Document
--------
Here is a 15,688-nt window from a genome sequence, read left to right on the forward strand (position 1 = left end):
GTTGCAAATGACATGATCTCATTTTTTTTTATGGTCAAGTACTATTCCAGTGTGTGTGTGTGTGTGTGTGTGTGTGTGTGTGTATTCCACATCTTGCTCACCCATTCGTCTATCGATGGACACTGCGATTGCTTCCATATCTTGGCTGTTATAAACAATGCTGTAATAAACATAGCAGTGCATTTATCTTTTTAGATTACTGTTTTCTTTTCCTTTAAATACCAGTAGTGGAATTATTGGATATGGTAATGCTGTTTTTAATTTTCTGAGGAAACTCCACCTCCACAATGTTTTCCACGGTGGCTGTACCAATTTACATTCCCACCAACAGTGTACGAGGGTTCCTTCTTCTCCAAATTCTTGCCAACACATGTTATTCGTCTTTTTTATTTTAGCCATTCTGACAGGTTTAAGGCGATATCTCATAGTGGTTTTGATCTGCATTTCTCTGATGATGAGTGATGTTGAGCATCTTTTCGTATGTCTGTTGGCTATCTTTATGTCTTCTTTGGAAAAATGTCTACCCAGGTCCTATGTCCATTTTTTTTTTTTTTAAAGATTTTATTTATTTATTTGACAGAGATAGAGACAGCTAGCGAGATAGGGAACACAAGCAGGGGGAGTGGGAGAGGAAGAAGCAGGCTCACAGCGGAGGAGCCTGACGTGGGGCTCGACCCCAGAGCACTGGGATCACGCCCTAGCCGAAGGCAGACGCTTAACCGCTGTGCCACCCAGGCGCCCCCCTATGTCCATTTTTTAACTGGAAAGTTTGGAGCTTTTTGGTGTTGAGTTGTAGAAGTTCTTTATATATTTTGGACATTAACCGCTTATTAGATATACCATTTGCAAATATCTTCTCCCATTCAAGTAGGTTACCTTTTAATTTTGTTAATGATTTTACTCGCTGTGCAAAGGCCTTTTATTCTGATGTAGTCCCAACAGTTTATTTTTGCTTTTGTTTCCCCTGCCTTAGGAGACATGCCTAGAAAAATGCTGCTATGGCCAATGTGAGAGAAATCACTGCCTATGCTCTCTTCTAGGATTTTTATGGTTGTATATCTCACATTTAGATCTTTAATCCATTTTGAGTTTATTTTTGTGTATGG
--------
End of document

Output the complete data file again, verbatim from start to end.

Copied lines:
Here is a 15,688-nt window from a genome sequence, read left to right on the forward strand (position 1 = left end):
GTTGCAAATGACATGATCTCATTTTTTTTTATGGTCAAGTACTATTCCAGTGTGTGTGTGTGTGTGTGTGTGTGTGTGTGTGTATTCCACATCTTGCTCACCCATTCGTCTATCGATGGACACTGCGATTGCTTCCATATCTTGGCTGTTATAAACAATGCTGTAATAAACATAGCAGTGCATTTATCTTTTTAGATTACTGTTTTCTTTTCCTTTAAATACCAGTAGTGGAATTATTGGATATGGTAATGCTGTTTTTAATTTTCTGAGGAAACTCCACCTCCACAATGTTTTCCACGGTGGCTGTACCAATTTACATTCCCACCAACAGTGTACGAGGGTTCCTTCTTCTCCAAATTCTTGCCAACACATGTTATTCGTCTTTTTTATTTTAGCCATTCTGACAGGTTTAAGGCGATATCTCATAGTGGTTTTGATCTGCATTTCTCTGATGATGAGTGATGTTGAGCATCTTTTCGTATGTCTGTTGGCTATCTTTATGTCTTCTTTGGAAAAATGTCTACCCAGGTCCTATGTCCATTTTTTTTTTTTTTAAAGATTTTATTTATTTATTTGACAGAGATAGAGACAGCTAGCGAGATAGGGAACACAAGCAGGGGGAGTGGGAGAGGAAGAAGCAGGCTCACAGCGGAGGAGCCTGACGTGGGGCTCGACCCCAGAGCACTGGGATCACGCCCTAGCCGAAGGCAGACGCTTAACCGCTGTGCCACCCAGGCGCCCCCCTATGTCCATTTTTTAACTGGAAAGTTTGGAGCTTTTTGGTGTTGAGTTGTAGAAGTTCTTTATATATTTTGGACATTAACCGCTTATTAGATATACCATTTGCAAATATCTTCTCCCATTCAAGTAGGTTACCTTTTAATTTTGTTAATGATTTTACTCGCTGTGCAAAGGCCTTTTATTCTGATGTAGTCCCAACAGTTTATTTTTGCTTTTGTTTCCCCTGCCTTAGGAGACATGCCTAGAAAAATGCTGCTATGGCCAATGTGAGAGAAATCACTGCCTATGCTCTCTTCTAGGATTTTTATGGTTGTATATCTCACATTTAGATCTTTAATCCATTTTGAGTTTATTTTTGTGTATGG